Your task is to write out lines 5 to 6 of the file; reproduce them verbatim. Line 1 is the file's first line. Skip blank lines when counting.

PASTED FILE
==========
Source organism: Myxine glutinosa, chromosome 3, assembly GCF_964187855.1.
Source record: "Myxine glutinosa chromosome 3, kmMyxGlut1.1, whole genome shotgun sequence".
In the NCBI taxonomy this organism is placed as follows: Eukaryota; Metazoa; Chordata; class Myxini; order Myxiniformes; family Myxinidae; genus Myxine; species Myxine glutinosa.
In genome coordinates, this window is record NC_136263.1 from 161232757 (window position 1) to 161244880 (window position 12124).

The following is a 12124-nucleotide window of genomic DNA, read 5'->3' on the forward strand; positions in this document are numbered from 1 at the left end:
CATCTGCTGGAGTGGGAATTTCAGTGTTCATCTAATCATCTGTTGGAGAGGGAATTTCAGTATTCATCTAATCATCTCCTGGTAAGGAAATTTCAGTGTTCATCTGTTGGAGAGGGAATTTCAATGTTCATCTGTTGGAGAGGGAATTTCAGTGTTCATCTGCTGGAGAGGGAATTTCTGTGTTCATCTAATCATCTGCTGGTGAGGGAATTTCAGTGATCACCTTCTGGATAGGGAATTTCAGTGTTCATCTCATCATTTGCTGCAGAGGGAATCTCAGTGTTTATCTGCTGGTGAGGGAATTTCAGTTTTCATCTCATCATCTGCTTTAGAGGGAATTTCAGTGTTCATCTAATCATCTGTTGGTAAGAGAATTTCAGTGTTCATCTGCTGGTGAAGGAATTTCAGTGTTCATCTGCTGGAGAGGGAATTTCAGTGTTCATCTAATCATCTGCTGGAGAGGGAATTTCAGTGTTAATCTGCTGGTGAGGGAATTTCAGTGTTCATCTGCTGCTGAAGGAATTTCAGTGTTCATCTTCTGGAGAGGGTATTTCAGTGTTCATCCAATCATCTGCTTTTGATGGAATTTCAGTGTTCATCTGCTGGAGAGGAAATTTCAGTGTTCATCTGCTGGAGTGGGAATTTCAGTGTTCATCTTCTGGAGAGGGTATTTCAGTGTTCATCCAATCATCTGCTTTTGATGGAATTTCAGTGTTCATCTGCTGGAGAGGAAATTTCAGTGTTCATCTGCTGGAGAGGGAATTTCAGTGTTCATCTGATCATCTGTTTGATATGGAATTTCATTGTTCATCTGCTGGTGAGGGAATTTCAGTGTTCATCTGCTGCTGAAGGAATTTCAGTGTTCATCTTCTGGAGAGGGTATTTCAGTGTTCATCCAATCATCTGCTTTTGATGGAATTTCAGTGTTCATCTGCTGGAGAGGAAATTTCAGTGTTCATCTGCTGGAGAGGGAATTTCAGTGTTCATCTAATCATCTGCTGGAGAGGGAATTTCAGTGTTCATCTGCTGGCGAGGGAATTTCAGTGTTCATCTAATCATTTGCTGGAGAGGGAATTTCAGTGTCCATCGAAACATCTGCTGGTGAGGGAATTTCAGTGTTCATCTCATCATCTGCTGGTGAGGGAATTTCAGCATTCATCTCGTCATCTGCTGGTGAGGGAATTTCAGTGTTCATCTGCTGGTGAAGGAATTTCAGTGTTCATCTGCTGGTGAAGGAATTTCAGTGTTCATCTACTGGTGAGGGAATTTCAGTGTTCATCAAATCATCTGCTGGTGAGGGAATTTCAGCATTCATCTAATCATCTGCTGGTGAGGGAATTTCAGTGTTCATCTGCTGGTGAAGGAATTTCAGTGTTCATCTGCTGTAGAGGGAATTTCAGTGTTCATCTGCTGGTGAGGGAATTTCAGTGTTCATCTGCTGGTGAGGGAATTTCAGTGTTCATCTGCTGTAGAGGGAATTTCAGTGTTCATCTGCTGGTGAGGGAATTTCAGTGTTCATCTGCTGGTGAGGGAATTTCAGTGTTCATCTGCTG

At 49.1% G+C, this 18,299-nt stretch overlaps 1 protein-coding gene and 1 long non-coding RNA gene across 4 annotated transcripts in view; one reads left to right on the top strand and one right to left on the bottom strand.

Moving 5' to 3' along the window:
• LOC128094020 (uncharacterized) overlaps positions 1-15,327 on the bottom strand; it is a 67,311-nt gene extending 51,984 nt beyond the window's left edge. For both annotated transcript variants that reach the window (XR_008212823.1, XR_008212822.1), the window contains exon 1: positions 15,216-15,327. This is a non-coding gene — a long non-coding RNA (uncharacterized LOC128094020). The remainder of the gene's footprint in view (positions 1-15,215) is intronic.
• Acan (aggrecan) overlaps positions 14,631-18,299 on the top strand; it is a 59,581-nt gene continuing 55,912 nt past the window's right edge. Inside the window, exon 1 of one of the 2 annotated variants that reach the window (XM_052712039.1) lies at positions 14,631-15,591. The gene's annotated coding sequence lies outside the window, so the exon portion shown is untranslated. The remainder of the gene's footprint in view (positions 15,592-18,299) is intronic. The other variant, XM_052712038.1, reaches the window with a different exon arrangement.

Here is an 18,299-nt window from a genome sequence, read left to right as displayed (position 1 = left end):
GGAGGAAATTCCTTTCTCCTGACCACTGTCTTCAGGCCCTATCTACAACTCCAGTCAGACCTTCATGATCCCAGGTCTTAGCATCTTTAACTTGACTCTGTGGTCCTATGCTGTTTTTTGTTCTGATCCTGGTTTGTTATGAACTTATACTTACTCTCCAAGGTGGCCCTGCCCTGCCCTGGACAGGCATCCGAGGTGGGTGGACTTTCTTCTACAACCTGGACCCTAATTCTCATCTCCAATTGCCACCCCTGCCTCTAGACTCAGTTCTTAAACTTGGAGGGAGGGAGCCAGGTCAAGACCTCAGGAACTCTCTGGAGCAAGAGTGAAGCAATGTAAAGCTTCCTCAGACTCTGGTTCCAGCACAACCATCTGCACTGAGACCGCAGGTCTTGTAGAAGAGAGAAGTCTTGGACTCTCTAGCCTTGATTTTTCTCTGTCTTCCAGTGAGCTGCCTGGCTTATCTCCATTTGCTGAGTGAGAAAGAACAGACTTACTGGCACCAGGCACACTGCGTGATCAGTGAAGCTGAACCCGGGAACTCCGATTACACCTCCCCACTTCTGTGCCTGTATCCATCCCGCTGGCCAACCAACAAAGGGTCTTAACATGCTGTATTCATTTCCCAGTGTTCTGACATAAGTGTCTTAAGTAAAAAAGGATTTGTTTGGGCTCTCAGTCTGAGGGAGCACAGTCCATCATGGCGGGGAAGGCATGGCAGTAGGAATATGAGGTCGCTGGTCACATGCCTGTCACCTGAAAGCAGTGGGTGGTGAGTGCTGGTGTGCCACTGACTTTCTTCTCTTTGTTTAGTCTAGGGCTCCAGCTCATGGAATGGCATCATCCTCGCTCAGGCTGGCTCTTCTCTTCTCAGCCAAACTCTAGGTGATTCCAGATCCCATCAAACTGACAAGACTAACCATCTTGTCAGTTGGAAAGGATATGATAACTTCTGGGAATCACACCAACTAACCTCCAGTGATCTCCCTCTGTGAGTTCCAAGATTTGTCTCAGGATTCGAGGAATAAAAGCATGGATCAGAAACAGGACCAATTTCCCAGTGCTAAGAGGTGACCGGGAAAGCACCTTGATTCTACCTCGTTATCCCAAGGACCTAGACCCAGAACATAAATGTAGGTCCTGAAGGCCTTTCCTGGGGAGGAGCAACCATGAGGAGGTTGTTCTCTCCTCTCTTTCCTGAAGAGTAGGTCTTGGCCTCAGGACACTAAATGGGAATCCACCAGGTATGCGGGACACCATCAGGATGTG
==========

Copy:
The following is a 12124-nucleotide window of genomic DNA, read 5'->3' on the forward strand; positions in this document are numbered from 1 at the left end:
CATCTGCTGGAGTGGGAATTTCAGTGTTCATCTAATCATCTGTTGGAGAGGGAATTTCAGTATTCATCTAATCATCTCCTGGTAAGGAAATTTCAGTGTTCATCTGTTGGAGAGGGAATTTCAATGTTCATCTGTTGGAGAGGGAATTTCAGTGTTCATCTGCTGGAGAGGGAATTTCTGTGTTCATCTAATCATCTGCTGGTGAGGGAATTTCAGTGATCACCTTCTGGATAGGGAATTTCAGTGTTCATCTCATCATTTGCTGCAGAGGGAATCTCAGTGTTTATCTGCTGGTGAGGGAATTTCAGTTTTCATCTCATCATCTGCTTTAGAGGGAATTTCAGTGTTCATCTAATCATCTGTTGGTAAGAGAATTTCAGTGTTCATCTGCTGGTGAAGGAATTTCAGTGTTCATCTGCTGGAGAGGGAATTTCAGTGTTCATCTAATCATCTGCTGGAGAGGGAATTTCAGTGTTAATCTGCTGGTGAGGGAATTTCAGTGTTCATCTGCTGCTGAAGGAATTTCAGTGTTCATCTTCTGGAGAGGGTATTTCAGTGTTCATCCAATCATCTGCTTTTGATGGAATTTCAGTGTTCATCTGCTGGAGAGGAAATTTCAGTGTTCATCTGCTGGAGTGGGAATTTCAGTGTTCATCTTCTGGAGAGGGTATTTCAGTGTTCATCCAATCATCTGCTTTTGATGGAATTTCAGTGTTCATCTGCTGGAGAGGAAATTTCAGTGTTCATCTGCTGGAGAGGGAATTTCAGTGTTCATCTGATCATCTGTTTGATATGGAATTTCATTGTTCATCTGCTGGTGAGGGAATTTCAGTGTTCATCTGCTGCTGAAGGAATTTCAGTGTTCATCTTCTGGAGAGGGTATTTCAGTGTTCATCCAATCATCTGCTTTTGATGGAATTTCAGTGTTCATCTGCTGGAGAGGAAATTTCAGTGTTCATCTGCTGGAGAGGGAATTTCAGTGTTCATCTAATCATCTGCTGGAGAGGGAATTTCAGTGTTCATCTGCTGGCGAGGGAATTTCAGTGTTCATCTAATCATTTGCTGGAGAGGGAATTTCAGTGTCCATCGAAACATCTGCTGGTGAGGGAATTTCAGTGTTCATCTCATCATCTGCTGGTGAGGGAATTTCAGCATTCATCTCGTCATCTGCTGGTGAGGGAATTTCAGTGTTCATCTGCTGGTGAAGGAATTTCAGTGTTCATCTGCTGGTGAAGGAATTTCAGTGTTCATCTACTGGTGAGGGAATTTCAGTGTTCATCAAATCATCTGCTGGTGAGGGAATTTCAGCATTCATCTAATCATCTGCTGGTGAGGGAATTTCAGTGTTCATCTGCTGGTGAAGGAATTTCAGTGTTCATCTGCTGTAGAGGGAATTTCAGTGTTCATCTGCTGGTGAGGGAATTTCAGTGTTCATCTGCTGGTGAGGGAATTTCAGTGTTCATCTGCTGTAGAGGGAATTTCAGTGTTCATCTGCTGGTGAGGGAATTTCAGTGTTCATCTGCTGGTGAGGGAATTTCAGTGTTCATCTGCTG